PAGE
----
Box 2
Alumni Association
Box 2
Library, 1980
Box 2
General
Box 2
Announcements
Box 2
Newsletters, 1987/88
Box 2
Trent Associates Report, 1993-2002
Box 2
Personal Rapid Transit (PRT) System, 1977-1982
Box 2
Children's Miracle Network telethon, 1985
Box 2
Nearly New Shoppe, 1979, 1984
Box 2
Electron microscope, 1941
Box 2
Research and discoveries
Box 2
Journal of Health Policy, Politics and Law
Box 2
The Special Chart [Nursing], 1950
Box 2
Teamwork [newsletter], 1998-
Box 2
Duke Health Line, 1985-1991
Box 2

Historical Note

timeline excerpted from Duke Medical Center Archives http://archives.mc.duke.edu/history/timeline.html

In 1924, James Buchanan Duke established the Duke Endowment and directed that 6 million of the endowment be used to transform Trinity College into Duke University. He made an additional bequest to the Endowment and the University, in 1925, which included $4 million towards the establishment of a medical school, hospital and nurses home.

Chronology List

DateEvent(s)
1927Dr. Wilburt Cornell Davison elected Dean of the Duke University School of Medicine and Hospital on 21 January. Construction begins on the Medical School and Duke Hospital.
19293,000 applicants apply to the new medical school. 70 first- and third-year students are selected, including four women.
1930Duke Hospital opens July 20, 1930, attracting 25,000 visitors. Classes began in Hospital Administration, dietetics, and medical technology on 15 August. The eighteen third year and thirty first year medical students began classes on 2 October.
1931The Duke School of Nursing's first class of 24 undergraduate students begin classes January 2. Private Diagnostic Clinics were organized 15 September.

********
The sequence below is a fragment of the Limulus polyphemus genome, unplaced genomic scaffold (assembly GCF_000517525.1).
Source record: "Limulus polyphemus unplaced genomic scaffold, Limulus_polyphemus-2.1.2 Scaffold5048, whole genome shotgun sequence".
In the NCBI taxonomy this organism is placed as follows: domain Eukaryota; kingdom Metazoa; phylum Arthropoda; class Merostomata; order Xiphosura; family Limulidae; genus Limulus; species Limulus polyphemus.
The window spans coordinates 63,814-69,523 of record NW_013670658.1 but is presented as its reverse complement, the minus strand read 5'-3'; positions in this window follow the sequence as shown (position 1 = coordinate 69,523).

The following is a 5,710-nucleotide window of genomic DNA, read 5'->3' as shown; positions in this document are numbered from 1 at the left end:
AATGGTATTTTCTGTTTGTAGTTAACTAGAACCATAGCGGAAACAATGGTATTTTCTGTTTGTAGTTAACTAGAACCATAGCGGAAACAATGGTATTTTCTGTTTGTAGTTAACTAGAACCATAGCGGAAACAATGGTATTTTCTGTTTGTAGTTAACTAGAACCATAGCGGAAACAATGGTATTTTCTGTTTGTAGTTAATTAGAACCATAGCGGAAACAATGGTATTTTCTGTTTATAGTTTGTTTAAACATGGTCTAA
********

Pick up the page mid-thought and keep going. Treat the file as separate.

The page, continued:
1935The Association of American Medical Colleges ranks Duke among the top 25 percent of medical schools in the country-less than five years after it opened.
1936Duke surgeons led by Dr. J. Deryl Hart pioneer the use of ultraviolet lamps in operating rooms to eliminate infectious organisms that cause post-operative Staph infections. This procedure dramatically reduces the number of infections and related deaths.
1937Dr. Joseph Beard developed a vaccine against equine encephalomyelitis. Duke establishes the nation's first brain tumor program, launching what will become one of the world's foremost cancer programs.
1940First wing added to Duke Hospital. For his studies of the metabolism of the tubercle bacillus, which eventually led to effective medications, pharmacologist Frederick Bernheim is nominated for the Nobel Prize.
1940s-1950sDr. Walter Kempner's research, using a rice-based diet and daily laboratory testing, demonstrates that degenerative processes attacking the kidney, heart, brain and retina can be arrested by dietary changes. These dramatic findings draw patients to Duke from across the nation.